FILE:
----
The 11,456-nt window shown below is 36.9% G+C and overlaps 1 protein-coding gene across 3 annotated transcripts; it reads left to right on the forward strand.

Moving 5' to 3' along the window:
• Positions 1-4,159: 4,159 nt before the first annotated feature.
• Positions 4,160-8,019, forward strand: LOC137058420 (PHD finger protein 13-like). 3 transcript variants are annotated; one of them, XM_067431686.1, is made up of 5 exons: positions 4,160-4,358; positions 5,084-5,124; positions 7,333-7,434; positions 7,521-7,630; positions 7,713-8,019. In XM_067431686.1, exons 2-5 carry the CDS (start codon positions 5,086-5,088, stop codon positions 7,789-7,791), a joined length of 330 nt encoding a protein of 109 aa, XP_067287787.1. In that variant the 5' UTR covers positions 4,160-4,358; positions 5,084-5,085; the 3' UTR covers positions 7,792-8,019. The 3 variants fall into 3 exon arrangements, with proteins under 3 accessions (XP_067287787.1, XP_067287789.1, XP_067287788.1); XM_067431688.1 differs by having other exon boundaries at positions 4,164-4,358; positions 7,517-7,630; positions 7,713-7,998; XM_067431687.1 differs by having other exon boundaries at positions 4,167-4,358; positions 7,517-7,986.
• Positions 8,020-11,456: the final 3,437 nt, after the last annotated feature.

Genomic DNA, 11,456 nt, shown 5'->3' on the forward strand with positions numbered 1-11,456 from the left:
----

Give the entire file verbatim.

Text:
The 11,456-nt window shown below is 36.9% G+C and overlaps 1 protein-coding gene across 3 annotated transcripts; it reads left to right on the forward strand.

Moving 5' to 3' along the window:
• Positions 1-4,159: 4,159 nt before the first annotated feature.
• Positions 4,160-8,019, forward strand: LOC137058420 (PHD finger protein 13-like). 3 transcript variants are annotated; one of them, XM_067431686.1, is made up of 5 exons: positions 4,160-4,358; positions 5,084-5,124; positions 7,333-7,434; positions 7,521-7,630; positions 7,713-8,019. In XM_067431686.1, exons 2-5 carry the CDS (start codon positions 5,086-5,088, stop codon positions 7,789-7,791), a joined length of 330 nt encoding a protein of 109 aa, XP_067287787.1. In that variant the 5' UTR covers positions 4,160-4,358; positions 5,084-5,085; the 3' UTR covers positions 7,792-8,019. The 3 variants fall into 3 exon arrangements, with proteins under 3 accessions (XP_067287787.1, XP_067287789.1, XP_067287788.1); XM_067431688.1 differs by having other exon boundaries at positions 4,164-4,358; positions 7,517-7,630; positions 7,713-7,998; XM_067431687.1 differs by having other exon boundaries at positions 4,167-4,358; positions 7,517-7,986.
• Positions 8,020-11,456: the final 3,437 nt, after the last annotated feature.

Genomic DNA, 11,456 nt, shown 5'->3' on the forward strand with positions numbered 1-11,456 from the left: